3. A lot of eastern recipes heavily spice their meats because in the past they did not have refrigeration. The herbs and spices were meant to prevent spoilage, and to hide the taste of spoiled meats. Contrast this to for example, central european dishes, which use comparatively fewer spices, and do not mask the flavor as much.

    Ultimately the presence of spice also signified status, as poorer people could not afford them. Poor people had to either eat fresh meat, or no meat at all, if they didn't want to get sick.

  4. For Chinese people wok hei or I like to call it wok aroma is important and finish the dish of nicely….that's why it taste better at a good restaurant, But yes you right it doesn't matter as much nowadays as long as it taste ok

  5. The reason for the dedicated oil bowl is b/c you're heating the oil past the smoke point so it will polymerize on the cooking surface (making it "nonstick"). This also happens to make the oil not particularly good for eating; any time you see smoking oil, you should be thinking "that's gonna give me cancer". If you are cooking at home over a reasonable heat, then it'd be much better advice to just season the wok ahead of time to skip the whole "toss the oil in your dedicated oil bowl" step.

  6. I can't find Shaoxing wine easily at my local grocery stores, but I've had great results with Mirin instead.

  7. I work in a Chinese restaurant and this is very similar to how we do it. The only difference is that we will prep 30-40x that amount of meat at once, and thats just for one of the proteins we serve

  8. A technique I learned to cut meat into thin slices is to partially freeze the meat until it is frosty. The meat will remain firm as you slice and will not squish or compact upon itself like a thawed piece would. Especially useful with chicken thighs.

  9. Great video! Your method produces a delicious dish. One question: What do you do when you have company (2-4 people) for dinner and want to serve this stir-fry? Make in batches? That might work in a pinch but wouldn't be as good, I'm thinking. Any ideas?

  10. I came, I saw, I loved, I became a patron. I've been cooking with a big, round-bottom wok and a really nice outdoor burner for a few years now, but your channel has really upped my game. Thank you so much, and keep producing great videos!

  11. No. U can actually taste the.difference between those high powered stoves and low powered lame variety. Its like saying flame grilling something adds nothing to the taste of food.

  12. 5:00. U should never use high heat on that non-stick pan! That destroys the coating and worse it gets into your food.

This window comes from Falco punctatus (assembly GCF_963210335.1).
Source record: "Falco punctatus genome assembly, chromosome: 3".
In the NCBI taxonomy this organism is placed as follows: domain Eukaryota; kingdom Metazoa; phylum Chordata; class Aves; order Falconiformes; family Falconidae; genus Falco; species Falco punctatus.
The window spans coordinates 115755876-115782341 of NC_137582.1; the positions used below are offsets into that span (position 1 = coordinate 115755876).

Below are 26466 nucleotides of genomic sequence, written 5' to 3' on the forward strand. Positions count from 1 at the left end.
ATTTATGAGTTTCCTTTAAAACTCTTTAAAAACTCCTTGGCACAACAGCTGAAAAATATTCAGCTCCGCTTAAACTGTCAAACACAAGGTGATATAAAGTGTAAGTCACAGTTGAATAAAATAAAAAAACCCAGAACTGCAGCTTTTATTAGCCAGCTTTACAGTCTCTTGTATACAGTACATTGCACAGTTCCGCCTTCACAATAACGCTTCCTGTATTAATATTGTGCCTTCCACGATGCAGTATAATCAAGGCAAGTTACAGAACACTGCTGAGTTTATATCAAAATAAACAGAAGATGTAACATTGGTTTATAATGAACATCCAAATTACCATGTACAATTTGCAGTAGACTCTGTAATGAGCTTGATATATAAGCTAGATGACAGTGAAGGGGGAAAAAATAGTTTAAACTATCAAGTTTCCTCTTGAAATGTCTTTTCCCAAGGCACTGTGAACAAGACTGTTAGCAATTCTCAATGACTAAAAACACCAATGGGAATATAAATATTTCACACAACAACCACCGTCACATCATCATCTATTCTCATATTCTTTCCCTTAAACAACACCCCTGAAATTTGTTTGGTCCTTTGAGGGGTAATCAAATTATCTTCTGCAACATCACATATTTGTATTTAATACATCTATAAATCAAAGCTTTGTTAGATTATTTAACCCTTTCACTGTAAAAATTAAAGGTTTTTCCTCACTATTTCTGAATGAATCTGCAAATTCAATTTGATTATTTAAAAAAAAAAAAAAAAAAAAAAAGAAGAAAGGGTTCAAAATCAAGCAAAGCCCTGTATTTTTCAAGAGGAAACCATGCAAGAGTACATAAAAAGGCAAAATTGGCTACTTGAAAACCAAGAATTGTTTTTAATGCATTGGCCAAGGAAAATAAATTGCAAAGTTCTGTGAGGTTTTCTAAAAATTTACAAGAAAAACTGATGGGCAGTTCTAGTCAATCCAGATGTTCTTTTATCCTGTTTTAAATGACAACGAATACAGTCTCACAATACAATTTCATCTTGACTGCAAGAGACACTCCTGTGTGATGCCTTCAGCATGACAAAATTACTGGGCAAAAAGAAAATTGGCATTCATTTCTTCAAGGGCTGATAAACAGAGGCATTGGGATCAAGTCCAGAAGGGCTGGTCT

13. I went a bit overboard perhaps. I had one of those Butane stoves like in the video, and plan to get another , but I got a high pressure propane fryer burner that probably hits 80K-BTU. Sounds like a jet engine. But the entire wok load is done in 2 minutes! Half a 5 gallon propane bottle will last most of the year cooking three times a week.

  14. Your guy's vids are great and very informative. It makes me happy to see vids like this in english as I've never learned Chinese growing up and wished to understand the cooking my parents learned back in the home country. Also, what song is at the end? I think it's the same one Babish uses and I'm just curious what it is. Keep up the awesome content. Remember to take breaks tho 🙂

  15. Went with chicken, port wine and hazelnut oil instead of pork, a more fitting wine and sesame oil ( the latter 2 due to lack of availability) and it tastes absolutely awesome, albeit being way too hot

  16. Tried it today added a bit of chilli oil to mine. The meat came out crazy tender! Thanks for the video and tips!

  17. I love the simplicity and flavours of Chinese cooking but, I miss the finer details when I try at home. Things such as pan size, portion size and marinating and well, everything. Watching this has given me enthusiasm to experiment again with a different view to what I had. Thank you.
    Also to add, if I only cook one dish perfectly like you have, I will be happy.

  18. The jet engine is crucial, if you want to cook reasonable size dish. The slow burner is good for a small dish like this, if you want to feed 4 people, you need a big wok with Jet Engine.

  19. To anyone who want to learn stir fry, the taste of the pork in this way is really not good. The amount of oil is quite high considering such a small amount of food. If you want to feed 4 people, the amount of oil will be very high. Wrong way of cooking.

  20. U can't stir fry vegetable like Chinese restaurant do with home gas range. You need the fire power to do the speed coping and seal the juice in the vegetables